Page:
From the Irishman, 13 April 1878:
The remains of the late Earl of Leitrim arrived at St Michan’s Cemetery, Church Street, Dublin, about half-past two o’clock. When the remains came into Church-Street the hearse was surrounded by two or three hundred persons, mostly comprised of the middle and lower classes. On the funeral cortege coming to a halt a scene of great disorder was witnessed, popular feeling being strongly manifested by the crowd, who pushed, shoved, shouted and hissed around the hearse. The most violent section of the mob broke the line with a rush, and forced their way to the hearse. Curses, derisive cheers, and groans made the scene a horrible one.
A reinforcement of thirty more men of the D Division hurried up at the moment and recaptured the hearse. Under their convoy it was piloted to one of the entrance gates, and it was evidently intended to bring it through the gate to the church door. No sooner was the gate unfastened, however, than the mob burst through the cordon of police and was almost pouring in when the gate was forced out in their faces. Over a quarter of an hour elapsed before the coffin could be finally removed. In the meantime, the mob hooted and groaned, and voices came from the worst of them saying, “Out with the ould b___,” “Lug him out,” “Dance on him.”
With the utmost difficulty, by the aid of a double line of policemen, the mob was held in check while the coffin was unhearsed. A great yell of execration was raised as the coffin passed in. Then came another rush, in which the chief mourners were rudely jostled against the railings. The new Lord Leitrim, who was not recognised, was separated from his friends, hustled and crushed severely, before he could get inside the gate.
At last the funeral procession was safe within, and the organ of St Michan’s played the Dead March in Saul as the coffin was borne to a place opposite the lectern. The service of the dead was then performed. The last prayers being over, the coffin was born through the southern door, towards the vaults. Immediately on the bare-headed mourners being sighted by the mob outside the railings, a new howl of execration went up, and amid hisses, cheers and indecent jests, the coffin of the unfortunate nobleman was hurried to its last resting place.”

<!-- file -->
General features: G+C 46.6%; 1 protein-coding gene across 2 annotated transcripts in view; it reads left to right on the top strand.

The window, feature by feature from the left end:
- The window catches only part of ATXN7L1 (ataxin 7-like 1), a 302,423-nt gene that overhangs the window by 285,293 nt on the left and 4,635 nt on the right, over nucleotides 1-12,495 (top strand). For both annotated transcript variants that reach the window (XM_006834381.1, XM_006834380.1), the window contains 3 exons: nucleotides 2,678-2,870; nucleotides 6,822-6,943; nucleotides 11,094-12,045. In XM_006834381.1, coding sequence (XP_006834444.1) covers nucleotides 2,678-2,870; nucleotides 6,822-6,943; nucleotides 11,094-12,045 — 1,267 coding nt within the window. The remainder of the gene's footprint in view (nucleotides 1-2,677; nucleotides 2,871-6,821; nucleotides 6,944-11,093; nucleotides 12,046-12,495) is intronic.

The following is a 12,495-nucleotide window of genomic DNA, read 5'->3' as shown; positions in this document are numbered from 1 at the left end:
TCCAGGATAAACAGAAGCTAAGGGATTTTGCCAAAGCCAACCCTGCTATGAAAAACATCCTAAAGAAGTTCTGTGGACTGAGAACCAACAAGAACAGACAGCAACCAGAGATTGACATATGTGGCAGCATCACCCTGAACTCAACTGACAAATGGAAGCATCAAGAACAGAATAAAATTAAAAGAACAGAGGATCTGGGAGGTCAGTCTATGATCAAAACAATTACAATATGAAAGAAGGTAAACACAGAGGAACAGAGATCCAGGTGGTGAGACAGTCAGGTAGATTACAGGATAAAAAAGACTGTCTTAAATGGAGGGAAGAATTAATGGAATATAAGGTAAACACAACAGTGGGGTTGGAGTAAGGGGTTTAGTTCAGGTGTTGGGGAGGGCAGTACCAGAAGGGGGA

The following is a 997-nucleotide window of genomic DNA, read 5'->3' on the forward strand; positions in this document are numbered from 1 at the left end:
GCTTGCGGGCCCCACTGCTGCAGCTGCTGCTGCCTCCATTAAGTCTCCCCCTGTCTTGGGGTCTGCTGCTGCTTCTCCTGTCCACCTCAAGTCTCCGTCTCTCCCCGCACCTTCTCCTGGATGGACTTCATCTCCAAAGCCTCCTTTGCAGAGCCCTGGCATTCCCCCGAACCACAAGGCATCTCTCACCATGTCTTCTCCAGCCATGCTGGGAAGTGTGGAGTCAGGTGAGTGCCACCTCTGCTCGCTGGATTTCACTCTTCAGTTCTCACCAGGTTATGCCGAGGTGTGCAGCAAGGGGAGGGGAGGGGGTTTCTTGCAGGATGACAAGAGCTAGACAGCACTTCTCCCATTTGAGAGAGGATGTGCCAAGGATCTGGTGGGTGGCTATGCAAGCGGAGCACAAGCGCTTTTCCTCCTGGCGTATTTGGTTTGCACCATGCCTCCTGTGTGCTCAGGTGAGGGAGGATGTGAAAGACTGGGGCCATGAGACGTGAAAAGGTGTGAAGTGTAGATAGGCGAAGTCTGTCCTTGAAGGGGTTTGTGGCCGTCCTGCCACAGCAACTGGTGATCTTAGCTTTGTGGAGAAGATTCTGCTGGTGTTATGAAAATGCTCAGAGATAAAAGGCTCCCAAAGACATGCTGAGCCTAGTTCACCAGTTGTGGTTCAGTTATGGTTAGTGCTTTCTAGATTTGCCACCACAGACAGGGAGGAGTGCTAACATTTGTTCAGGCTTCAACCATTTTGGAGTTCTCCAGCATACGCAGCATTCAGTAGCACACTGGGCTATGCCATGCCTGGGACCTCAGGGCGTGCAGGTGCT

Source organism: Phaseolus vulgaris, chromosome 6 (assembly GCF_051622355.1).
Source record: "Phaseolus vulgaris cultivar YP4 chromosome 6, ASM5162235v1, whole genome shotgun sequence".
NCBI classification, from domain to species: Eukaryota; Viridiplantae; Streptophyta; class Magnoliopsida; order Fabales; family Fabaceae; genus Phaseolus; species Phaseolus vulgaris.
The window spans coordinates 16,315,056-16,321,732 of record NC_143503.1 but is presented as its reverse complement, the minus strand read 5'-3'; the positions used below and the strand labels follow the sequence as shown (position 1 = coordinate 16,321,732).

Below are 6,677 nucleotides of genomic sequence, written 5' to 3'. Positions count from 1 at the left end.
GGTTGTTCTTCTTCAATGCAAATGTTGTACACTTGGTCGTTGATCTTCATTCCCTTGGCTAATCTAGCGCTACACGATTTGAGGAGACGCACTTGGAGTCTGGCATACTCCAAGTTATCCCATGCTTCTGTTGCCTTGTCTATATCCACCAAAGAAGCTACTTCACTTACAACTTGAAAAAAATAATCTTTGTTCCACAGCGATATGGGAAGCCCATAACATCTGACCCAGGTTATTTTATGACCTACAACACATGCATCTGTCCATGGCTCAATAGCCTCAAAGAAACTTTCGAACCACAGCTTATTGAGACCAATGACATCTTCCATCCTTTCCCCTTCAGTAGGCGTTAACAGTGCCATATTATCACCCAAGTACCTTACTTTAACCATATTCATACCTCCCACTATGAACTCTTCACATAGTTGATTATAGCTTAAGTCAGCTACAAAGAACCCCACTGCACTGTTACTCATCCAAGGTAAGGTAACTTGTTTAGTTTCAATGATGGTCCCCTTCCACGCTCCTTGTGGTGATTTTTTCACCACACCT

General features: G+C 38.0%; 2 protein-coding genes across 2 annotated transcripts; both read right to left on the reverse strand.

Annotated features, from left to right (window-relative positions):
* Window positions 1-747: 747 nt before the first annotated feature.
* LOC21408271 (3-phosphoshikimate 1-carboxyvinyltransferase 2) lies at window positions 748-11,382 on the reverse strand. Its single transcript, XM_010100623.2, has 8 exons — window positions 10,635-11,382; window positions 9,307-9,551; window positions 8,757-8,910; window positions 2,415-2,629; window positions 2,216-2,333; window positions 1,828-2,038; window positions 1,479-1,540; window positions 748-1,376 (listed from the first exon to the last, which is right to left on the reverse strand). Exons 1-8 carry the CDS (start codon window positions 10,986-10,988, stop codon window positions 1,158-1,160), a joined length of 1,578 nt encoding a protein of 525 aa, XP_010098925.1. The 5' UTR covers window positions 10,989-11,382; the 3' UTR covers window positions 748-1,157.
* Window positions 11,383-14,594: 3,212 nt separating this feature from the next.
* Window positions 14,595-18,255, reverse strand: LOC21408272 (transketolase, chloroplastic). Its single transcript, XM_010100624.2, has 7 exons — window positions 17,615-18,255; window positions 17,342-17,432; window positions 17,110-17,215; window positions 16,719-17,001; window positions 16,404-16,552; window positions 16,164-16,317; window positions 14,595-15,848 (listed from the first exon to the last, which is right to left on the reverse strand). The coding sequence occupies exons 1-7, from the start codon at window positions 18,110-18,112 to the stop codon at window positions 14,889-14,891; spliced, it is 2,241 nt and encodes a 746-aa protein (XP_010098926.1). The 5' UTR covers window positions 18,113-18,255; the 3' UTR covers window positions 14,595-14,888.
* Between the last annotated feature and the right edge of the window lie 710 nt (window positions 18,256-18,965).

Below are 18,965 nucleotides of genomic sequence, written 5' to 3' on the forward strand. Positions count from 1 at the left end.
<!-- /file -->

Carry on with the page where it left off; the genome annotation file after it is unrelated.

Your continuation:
High drama around the corner from the Four Courts – and not just for the Leitrim family! On reading the above report, the Commissioner for Police in Ireland sent the following telegram to Lord Cairns, the Lord Chancellor, which was read in the House of Lords the following Friday.
“I have read the account of Lord Leitrim’s funeral. It is a great exaggeration, and the writer must have drawn largely upon his imagination, as hardly one fact, except that there is a crowd, is stated accurately. Further details will be sent by post.”
The Dublin Daily Express, on the other hand, supported the accuracy of the Irishman’s account, describing the event as ‘a brutal gloating’ and blamed the police for failing to take adequate precautions against any unseemly conduct.
What had the 3rd Earl of Leitrim – assassinated in Donegal earlier the same month – done to provoke such ire among people who did not even know him? Not only, it seems, had he been over-zealous in evicting his tenants, but had also insisted that their pretty daughters work for him as servants and otherwise, sending them off to America (if fortunate) when he was tired of them. Some even compared his behaviour to that of a medieval seigneur exercising the right of jus primae noctis. His body, presumably preserved ‘as sound and sweet as a nut’ in St Michan’s vaults, remains in situ to this day.
Another funeral of note which took place at St Michan’s was that of Charles Stuart Parnell in 1891, though Parnell’s body was subsequently taken elsewhere to be buried. The quays outside the Four Courts were thronged with onlookers – no brutal gloating this time, but genuinely heartfelt grief.
Why do we find members of the Anglo-Irish ascendancy holding their funerals at St Michan’s? The answer lies in the changing nature of the parish, parts of which – like Henrietta Street – were very wealthy areas in the 18th century. Its decline was a gradual one, with many prosperous inhabitants up to the time of the Famine, and even a few thereafter. The connexions of the Parnell and Leitrim families with St Michan’s Church date from this early period of prosperity.
St Michan’s Parish is also an area with a tradition of rebellion and – like other Dublin parishes – had missed out on the prosperity enjoyed by similar urban areas in England, something which the Express suggested might have created sympathy in these townsfolk for their evicted agrarian brothers.
Perhaps, too, the ladies of Bull Lane had some sympathy for their mistreated country cousins. In fairness to Lord Leitrim, he did leave his female servants – and only his female servants – a legacy apiece. Not all of them, however, may have felt that what they had had to do to receive it was worth it. Click here for a most illuminating and comprehensive article on other Irish landlords rumoured to have similar tendencies – reputed offenders even included an ancestor of the infamous Lord Lucan.
Just one of many riots which took place in Church Street over the years!